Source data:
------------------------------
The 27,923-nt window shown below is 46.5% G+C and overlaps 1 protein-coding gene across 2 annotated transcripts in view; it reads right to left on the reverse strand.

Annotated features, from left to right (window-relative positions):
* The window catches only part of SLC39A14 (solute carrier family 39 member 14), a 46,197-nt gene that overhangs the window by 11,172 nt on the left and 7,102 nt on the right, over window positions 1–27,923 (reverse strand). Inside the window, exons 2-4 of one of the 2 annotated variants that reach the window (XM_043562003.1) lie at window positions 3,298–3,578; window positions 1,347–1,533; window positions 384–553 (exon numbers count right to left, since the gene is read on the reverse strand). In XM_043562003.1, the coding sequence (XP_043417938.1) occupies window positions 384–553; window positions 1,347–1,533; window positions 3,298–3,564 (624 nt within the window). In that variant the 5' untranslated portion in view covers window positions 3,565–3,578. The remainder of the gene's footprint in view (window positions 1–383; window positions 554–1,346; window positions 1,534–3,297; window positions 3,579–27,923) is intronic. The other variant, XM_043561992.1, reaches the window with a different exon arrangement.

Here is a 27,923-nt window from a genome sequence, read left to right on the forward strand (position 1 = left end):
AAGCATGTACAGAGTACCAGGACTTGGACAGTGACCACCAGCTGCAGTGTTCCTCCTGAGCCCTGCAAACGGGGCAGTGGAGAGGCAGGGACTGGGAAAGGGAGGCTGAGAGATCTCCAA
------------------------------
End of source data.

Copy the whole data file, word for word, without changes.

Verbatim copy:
The 27,923-nt window shown below is 46.5% G+C and overlaps 1 protein-coding gene across 2 annotated transcripts in view; it reads right to left on the reverse strand.

Annotated features, from left to right (window-relative positions):
* The window catches only part of SLC39A14 (solute carrier family 39 member 14), a 46,197-nt gene that overhangs the window by 11,172 nt on the left and 7,102 nt on the right, over window positions 1–27,923 (reverse strand). Inside the window, exons 2-4 of one of the 2 annotated variants that reach the window (XM_043562003.1) lie at window positions 3,298–3,578; window positions 1,347–1,533; window positions 384–553 (exon numbers count right to left, since the gene is read on the reverse strand). In XM_043562003.1, the coding sequence (XP_043417938.1) occupies window positions 384–553; window positions 1,347–1,533; window positions 3,298–3,564 (624 nt within the window). In that variant the 5' untranslated portion in view covers window positions 3,565–3,578. The remainder of the gene's footprint in view (window positions 1–383; window positions 554–1,346; window positions 1,534–3,297; window positions 3,579–27,923) is intronic. The other variant, XM_043561992.1, reaches the window with a different exon arrangement.

Here is a 27,923-nt window from a genome sequence, read left to right on the forward strand (position 1 = left end):
AAGCATGTACAGAGTACCAGGACTTGGACAGTGACCACCAGCTGCAGTGTTCCTCCTGAGCCCTGCAAACGGGGCAGTGGAGAGGCAGGGACTGGGAAAGGGAGGCTGAGAGATCTCCAA